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Packers Mock Draft 7.0: Free Agency Doesn’t Change Anything

The additions of Christian Kirksey and Rick Wagner doesn’t change anything at those positions other than take the pressure off general manager Brian Gutekunst.

GREEN BAY, Wis. – How about a mock draft before the official start of free agency?

The Packers signed linebacker Christian Kirksey and offensive tackle Rick Wagner on Monday. Really, though, their presence doesn’t change anything at those positions other than take the pressure off general manager Brian Gutekunst to reach to fill those needs. Kirksey has missed 23 of a possible 32 games the last two seasons and Wagner has been a slightly below-average starter.

This is my seventh mock draft. As always, I played the role of Gutekunst and the Draft Network’s Mock Draft Machine handled the rest. (Here is the full mock draft to see who went where and who was on the board.)

First round – USC OT Austin Jackson. With the linebackers off the board, I took out a major insurance policy at offensive tackle. Remember, David Bakhtiari will be a free agent next offseason, as well. You better protect the quarterback. In the NFC North, Chicago has Khalil Mack and Robert Quinn coming off the edge; the 49ers have Nick Bosa, Dee Ford and Arik Armstead. Also considered: TCU DT Ross Blacklock.

Second round – Arizona State WR Brandon Aiyuk. It’s time to dive into the receiver class. Aiyuk immediately becomes the Packers’ best slot receiver since an in-his-prime Randall Cobb. He has the speed to go deep and the power to break tackles. Plus, he’s an excellent returner. Also considered: Nobody. (In retrospect, knowing how this played out, I would have taken Blacklock in the first and offensive tackle Ezra Cleveland in the second. I didn’t think Cleveland would be available at this point, though.)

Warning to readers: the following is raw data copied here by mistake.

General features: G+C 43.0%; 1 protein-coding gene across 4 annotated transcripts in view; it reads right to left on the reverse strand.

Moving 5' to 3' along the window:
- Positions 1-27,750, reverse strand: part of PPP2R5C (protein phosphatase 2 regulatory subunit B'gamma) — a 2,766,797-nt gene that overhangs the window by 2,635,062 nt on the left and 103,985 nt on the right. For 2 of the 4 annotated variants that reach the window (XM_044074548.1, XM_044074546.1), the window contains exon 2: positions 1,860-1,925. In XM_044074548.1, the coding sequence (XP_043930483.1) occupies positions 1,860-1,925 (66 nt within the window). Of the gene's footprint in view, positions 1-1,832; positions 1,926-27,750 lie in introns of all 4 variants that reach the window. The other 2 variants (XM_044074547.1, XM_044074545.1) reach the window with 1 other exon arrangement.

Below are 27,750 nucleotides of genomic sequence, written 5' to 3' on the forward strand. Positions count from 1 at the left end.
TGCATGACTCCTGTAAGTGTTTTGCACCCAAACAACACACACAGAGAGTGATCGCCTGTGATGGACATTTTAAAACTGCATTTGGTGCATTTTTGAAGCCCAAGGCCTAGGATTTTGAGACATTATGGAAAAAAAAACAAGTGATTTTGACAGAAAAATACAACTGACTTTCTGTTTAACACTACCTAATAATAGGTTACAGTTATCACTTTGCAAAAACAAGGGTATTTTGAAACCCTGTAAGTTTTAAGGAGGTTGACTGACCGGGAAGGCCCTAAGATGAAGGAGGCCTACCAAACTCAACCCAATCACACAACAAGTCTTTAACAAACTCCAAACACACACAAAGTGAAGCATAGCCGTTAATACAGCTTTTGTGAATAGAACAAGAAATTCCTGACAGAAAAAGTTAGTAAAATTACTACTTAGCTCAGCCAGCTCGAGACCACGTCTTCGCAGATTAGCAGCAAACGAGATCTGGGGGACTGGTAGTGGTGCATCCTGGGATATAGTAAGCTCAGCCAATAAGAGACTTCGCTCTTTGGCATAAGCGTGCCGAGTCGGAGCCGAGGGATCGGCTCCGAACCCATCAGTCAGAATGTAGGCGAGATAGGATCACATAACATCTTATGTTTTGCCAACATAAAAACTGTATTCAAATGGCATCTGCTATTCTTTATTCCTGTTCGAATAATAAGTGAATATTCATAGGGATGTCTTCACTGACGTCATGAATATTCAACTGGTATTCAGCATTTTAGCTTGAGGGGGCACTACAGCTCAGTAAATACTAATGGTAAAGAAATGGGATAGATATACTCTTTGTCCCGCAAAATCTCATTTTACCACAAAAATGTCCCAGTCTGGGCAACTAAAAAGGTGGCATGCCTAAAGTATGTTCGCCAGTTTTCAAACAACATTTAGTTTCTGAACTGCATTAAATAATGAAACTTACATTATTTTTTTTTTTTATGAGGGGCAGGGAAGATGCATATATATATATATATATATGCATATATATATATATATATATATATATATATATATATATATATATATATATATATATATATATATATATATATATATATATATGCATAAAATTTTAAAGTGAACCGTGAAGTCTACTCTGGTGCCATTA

Third round – Colorado LB Davion Taylor. Taylor is a linebacker with the speed of a cornerback. At 6-foot and 228 pounds, he ran his 40 in 4.49 seconds at the Combine. He didn’t play football in high school due to religious beliefs and walked on at Colorado. He’ll need some time but he’s worth the investment. Also considered: Appalachian State LB Akeem Davis-Gaither, Wisconsin C Tyler Biadasz.



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Fourth round – Missouri DT Jordan Elliott. An All-American in the rugged SEC, Elliott checks off the final box on Green Bay’s list of primary needs. Also considered: Nebraska DL Khalil Davis, who might be a more realistic option to be available at this spot.

Fifth round – Liberty WR Antonio Gandy-Golden. Small-school players better have traits and production. He caught 150 passes for 2,433 yards and 20 touchdowns in 2018 and 2019. He’s also 6-foot-4 and can run.

Sixth round – Tulsa CB Reggie Robinson. Robinson led the American Athletic Conference with 17 passes defensed (four interceptions, 13 breakups). At 6-foot-1, he’s fast (4.44) and strong (22 reps on the bench). Also considered: UCLA RB Joshua Kelley.

Sixth round – Tulsa OLB Trevis Gipson. Gipson had a strong senior season, ranking among the conference leaders with eight sacks and 15 tackles for losses. Before his senior year, he worked out with Von Miller. Also considered: Nobody.

Sixth round – Baylor DT James Lynch. Lynch had a prodigious final season with 13.5 sacks, 19.5 tackles for losses, five passes defensed, three forced fumbles and two blocked kicks to be a unanimous first-team All-American. He lacks physical traits but his motor is full-go. Also considered: South Carolina State OT Alex Taylor, Penn State DL Robert Windsor.

Seventh round – Virginia WR Joe Reed. Reed was productive on offense but a wrecking ball as a returner. At 6-foot and 224 pounds, he ran his 40 in 4.47 and put up 21 reps on the bench at the Scouting Combine. Also considered: Nobody.

Seventh round – Cincinnati RB Michael Warren. Warren had big years as a sophomore (1,329 rushing yards and 19 touchdowns, plus 25 receptions) and junior (1,265 rushing yards and 14 touchdowns, plus 21 receptions). Also considered: Nobody. I wanted a running back who can catch.